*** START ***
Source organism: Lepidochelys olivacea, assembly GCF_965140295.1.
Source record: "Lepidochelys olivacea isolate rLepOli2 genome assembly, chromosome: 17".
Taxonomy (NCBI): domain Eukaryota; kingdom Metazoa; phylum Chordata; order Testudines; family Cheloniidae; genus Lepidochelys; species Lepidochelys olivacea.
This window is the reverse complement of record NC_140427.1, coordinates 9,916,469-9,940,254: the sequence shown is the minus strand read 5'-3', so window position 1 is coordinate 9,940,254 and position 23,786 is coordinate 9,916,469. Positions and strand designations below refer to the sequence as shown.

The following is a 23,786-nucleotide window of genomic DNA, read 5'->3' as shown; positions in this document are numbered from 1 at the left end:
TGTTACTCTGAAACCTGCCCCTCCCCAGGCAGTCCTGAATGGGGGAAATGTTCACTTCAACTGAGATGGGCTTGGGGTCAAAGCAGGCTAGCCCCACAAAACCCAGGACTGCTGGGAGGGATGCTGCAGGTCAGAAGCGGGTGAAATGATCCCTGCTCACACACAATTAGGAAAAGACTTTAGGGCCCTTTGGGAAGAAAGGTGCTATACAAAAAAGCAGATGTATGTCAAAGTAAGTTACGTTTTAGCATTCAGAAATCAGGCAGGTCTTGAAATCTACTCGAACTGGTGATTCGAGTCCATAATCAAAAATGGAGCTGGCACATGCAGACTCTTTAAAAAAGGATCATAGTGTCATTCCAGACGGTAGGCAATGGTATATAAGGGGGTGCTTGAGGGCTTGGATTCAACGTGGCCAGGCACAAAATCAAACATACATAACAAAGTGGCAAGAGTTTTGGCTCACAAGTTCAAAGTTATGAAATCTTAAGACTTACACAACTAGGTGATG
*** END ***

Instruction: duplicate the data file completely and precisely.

Source organism: Lepidochelys olivacea, assembly GCF_965140295.1.
Source record: "Lepidochelys olivacea isolate rLepOli2 genome assembly, chromosome: 17".
Taxonomy (NCBI): domain Eukaryota; kingdom Metazoa; phylum Chordata; order Testudines; family Cheloniidae; genus Lepidochelys; species Lepidochelys olivacea.
This window is the reverse complement of record NC_140427.1, coordinates 9,916,469-9,940,254: the sequence shown is the minus strand read 5'-3', so window position 1 is coordinate 9,940,254 and position 23,786 is coordinate 9,916,469. Positions and strand designations below refer to the sequence as shown.

The following is a 23,786-nucleotide window of genomic DNA, read 5'->3' as shown; positions in this document are numbered from 1 at the left end:
TGTTACTCTGAAACCTGCCCCTCCCCAGGCAGTCCTGAATGGGGGAAATGTTCACTTCAACTGAGATGGGCTTGGGGTCAAAGCAGGCTAGCCCCACAAAACCCAGGACTGCTGGGAGGGATGCTGCAGGTCAGAAGCGGGTGAAATGATCCCTGCTCACACACAATTAGGAAAAGACTTTAGGGCCCTTTGGGAAGAAAGGTGCTATACAAAAAAGCAGATGTATGTCAAAGTAAGTTACGTTTTAGCATTCAGAAATCAGGCAGGTCTTGAAATCTACTCGAACTGGTGATTCGAGTCCATAATCAAAAATGGAGCTGGCACATGCAGACTCTTTAAAAAAGGATCATAGTGTCATTCCAGACGGTAGGCAATGGTATATAAGGGGGTGCTTGAGGGCTTGGATTCAACGTGGCCAGGCACAAAATCAAACATACATAACAAAGTGGCAAGAGTTTTGGCTCACAAGTTCAAAGTTATGAAATCTTAAGACTTACACAACTAGGTGATG